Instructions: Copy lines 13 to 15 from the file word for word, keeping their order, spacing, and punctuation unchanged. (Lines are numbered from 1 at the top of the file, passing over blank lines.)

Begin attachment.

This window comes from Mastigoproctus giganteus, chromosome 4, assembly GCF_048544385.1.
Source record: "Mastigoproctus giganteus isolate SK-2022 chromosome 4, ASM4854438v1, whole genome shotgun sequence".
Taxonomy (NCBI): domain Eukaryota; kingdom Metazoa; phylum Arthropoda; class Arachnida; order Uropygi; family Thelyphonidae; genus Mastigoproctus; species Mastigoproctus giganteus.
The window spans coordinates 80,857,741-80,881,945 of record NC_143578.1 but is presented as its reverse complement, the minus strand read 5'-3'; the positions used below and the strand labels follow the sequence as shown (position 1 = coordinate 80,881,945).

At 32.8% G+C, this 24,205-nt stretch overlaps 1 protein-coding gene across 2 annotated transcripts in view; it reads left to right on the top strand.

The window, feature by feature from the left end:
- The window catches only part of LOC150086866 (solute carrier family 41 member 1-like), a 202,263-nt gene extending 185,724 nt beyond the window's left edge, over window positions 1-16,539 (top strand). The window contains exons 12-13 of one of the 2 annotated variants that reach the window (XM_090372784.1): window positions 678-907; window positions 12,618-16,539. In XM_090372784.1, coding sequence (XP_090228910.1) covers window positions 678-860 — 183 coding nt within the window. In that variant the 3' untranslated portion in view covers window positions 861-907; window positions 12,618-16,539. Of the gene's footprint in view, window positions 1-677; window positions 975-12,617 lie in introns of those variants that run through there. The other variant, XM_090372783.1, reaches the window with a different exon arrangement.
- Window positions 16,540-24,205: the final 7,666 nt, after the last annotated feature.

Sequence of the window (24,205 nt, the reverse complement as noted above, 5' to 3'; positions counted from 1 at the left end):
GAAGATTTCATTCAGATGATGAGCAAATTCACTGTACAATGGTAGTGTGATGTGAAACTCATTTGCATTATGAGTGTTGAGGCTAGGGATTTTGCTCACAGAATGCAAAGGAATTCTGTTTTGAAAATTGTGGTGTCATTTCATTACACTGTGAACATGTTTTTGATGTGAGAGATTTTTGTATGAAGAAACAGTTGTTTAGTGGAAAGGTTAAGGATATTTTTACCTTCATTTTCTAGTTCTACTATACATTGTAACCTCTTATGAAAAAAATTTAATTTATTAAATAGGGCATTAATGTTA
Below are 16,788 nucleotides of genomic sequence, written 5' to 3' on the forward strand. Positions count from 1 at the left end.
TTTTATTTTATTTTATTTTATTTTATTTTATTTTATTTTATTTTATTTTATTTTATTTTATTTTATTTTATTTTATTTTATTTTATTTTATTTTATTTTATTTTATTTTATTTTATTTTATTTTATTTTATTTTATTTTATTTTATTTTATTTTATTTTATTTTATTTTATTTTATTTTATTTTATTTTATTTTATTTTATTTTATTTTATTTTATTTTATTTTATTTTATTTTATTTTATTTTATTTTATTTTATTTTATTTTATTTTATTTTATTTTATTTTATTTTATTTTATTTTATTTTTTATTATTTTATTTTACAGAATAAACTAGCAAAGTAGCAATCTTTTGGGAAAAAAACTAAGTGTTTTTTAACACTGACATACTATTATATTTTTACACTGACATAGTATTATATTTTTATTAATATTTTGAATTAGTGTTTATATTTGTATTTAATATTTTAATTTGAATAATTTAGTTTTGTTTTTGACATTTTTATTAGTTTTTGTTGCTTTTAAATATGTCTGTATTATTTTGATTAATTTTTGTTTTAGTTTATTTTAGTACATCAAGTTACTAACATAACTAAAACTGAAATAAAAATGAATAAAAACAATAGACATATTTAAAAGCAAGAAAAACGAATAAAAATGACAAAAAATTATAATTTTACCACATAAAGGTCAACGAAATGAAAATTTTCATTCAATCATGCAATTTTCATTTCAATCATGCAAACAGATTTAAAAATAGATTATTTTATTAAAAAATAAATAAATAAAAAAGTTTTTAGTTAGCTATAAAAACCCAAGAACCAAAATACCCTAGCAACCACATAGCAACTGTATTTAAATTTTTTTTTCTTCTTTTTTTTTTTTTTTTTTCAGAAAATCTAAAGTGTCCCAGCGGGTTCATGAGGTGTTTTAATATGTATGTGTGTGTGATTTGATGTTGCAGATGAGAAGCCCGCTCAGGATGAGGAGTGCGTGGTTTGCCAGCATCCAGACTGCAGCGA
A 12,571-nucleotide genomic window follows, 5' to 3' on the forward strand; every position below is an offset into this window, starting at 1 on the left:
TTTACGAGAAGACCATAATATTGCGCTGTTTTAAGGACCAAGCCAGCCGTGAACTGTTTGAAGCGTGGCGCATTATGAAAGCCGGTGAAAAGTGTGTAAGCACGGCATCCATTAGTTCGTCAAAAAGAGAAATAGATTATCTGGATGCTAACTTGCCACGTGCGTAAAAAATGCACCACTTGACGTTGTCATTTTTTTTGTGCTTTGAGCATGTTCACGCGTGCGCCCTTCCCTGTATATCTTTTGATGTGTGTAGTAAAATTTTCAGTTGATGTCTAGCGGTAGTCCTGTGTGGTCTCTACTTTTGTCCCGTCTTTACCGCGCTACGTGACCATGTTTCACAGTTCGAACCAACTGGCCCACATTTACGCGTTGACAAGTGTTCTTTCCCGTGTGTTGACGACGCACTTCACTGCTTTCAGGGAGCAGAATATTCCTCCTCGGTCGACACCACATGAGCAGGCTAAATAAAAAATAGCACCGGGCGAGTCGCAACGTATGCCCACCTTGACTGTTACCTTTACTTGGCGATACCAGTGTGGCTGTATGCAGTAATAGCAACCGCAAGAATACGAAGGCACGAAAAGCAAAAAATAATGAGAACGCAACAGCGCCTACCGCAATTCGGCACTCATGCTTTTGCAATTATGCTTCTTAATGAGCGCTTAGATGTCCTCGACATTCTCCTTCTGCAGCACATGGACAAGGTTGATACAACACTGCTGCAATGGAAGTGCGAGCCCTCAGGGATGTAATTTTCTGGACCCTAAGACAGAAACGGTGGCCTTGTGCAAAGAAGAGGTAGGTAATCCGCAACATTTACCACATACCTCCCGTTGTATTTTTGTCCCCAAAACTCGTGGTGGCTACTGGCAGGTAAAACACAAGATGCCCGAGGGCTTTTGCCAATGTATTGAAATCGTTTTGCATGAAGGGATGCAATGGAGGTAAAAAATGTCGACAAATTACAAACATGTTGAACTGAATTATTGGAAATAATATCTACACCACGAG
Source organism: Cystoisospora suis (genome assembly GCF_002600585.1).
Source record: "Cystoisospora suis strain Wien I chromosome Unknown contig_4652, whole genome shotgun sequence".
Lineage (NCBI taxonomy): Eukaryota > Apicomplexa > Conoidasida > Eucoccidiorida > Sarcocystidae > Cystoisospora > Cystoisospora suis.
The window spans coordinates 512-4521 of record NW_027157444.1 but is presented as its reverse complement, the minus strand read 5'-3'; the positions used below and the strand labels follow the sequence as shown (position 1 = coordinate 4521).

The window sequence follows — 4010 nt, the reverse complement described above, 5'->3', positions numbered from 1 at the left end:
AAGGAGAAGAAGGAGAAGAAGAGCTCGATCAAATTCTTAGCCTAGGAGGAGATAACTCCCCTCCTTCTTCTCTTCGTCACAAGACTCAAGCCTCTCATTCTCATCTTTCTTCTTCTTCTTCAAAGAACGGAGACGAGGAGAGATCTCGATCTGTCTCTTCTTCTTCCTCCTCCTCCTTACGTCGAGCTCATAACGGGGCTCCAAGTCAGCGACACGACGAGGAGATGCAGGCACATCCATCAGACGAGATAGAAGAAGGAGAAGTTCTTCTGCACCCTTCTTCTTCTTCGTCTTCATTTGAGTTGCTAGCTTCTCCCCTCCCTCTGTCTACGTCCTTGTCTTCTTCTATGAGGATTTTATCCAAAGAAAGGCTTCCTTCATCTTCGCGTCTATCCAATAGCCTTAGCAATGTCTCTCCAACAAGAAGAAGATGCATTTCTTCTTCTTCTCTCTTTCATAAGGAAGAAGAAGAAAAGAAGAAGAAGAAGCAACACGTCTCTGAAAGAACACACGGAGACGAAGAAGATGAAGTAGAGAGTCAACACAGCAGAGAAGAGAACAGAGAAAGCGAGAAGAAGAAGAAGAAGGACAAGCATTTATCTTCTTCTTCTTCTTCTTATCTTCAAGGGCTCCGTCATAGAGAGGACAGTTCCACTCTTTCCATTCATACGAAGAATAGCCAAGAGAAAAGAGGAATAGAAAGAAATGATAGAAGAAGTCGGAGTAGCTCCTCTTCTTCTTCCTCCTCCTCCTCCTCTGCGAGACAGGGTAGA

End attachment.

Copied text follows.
A 12,571-nucleotide genomic window follows, 5' to 3' on the forward strand; every position below is an offset into this window, starting at 1 on the left:
TTTACGAGAAGACCATAATATTGCGCTGTTTTAAGGACCAAGCCAGCCGTGAACTGTTTGAAGCGTGGCGCATTATGAAAGCCGGTGAAAAGTGTGTAAGCACGGCATCCATTAGTTCGTCAAAAAGAGAAATAGATTATCTGGATGCTAACTTGCCACGTGCGTAAAAAATGCACCACTTGACGTTGTCATTTTTTTTGTGCTTTGAGCATGTTCACGCGTGCGCCCTTCCCTGTATATCTTTTGATGTGTGTAGTAAAATTTTCAGTTGATGTCTAGCGGTAGTCCTGTGTGGTCTCTACTTTTGTCCCGTCTTTACCGCGCTACGTGACCATGTTTCACAGTTCGAACCAACTGGCCCACATTTACGCGTTGACAAGTGTTCTTTCCCGTGTGTTGACGACGCACTTCACTGCTTTCAGGGAGCAGAATATTCCTCCTCGGTCGACACCACATGAGCAGGCTAAATAAAAAATAGCACCGGGCGAGTCGCAACGTATGCCCACCTTGACTGTTACCTTTACTTGGCGATACCAGTGTGGCTGTATGCAGTAATAGCAACCGCAAGAATACGAAGGCACGAAAAGCAAAAAATAATGAGAACGCAACAGCGCCTACCGCAATTCGGCACTCATGCTTTTGCAATTATGCTTCTTAATGAGCGCTTAGATGTCCTCGACATTCTCCTTCTGCAGCACATGGACAAGGTTGATACAACACTGCTGCAATGGAAGTGCGAGCCCTCAGGGATGTAATTTTCTGGACCCTAAGACAGAAACGGTGGCCTTGTGCAAAGAAGAGGTAGGTAATCCGCAACATTTACCACATACCTCCCGTTGTATTTTTGTCCCCAAAACTCGTGGTGGCTACTGGCAGGTAAAACACAAGATGCCCGAGGGCTTTTGCCAATGTATTGAAATCGTTTTGCATGAAGGGATGCAATGGAGGTAAAAAATGTCGACAAATTACAAACATGTTGAACTGAATTATTGGAAATAATATCTACACCACGAG
Source organism: Cystoisospora suis (genome assembly GCF_002600585.1).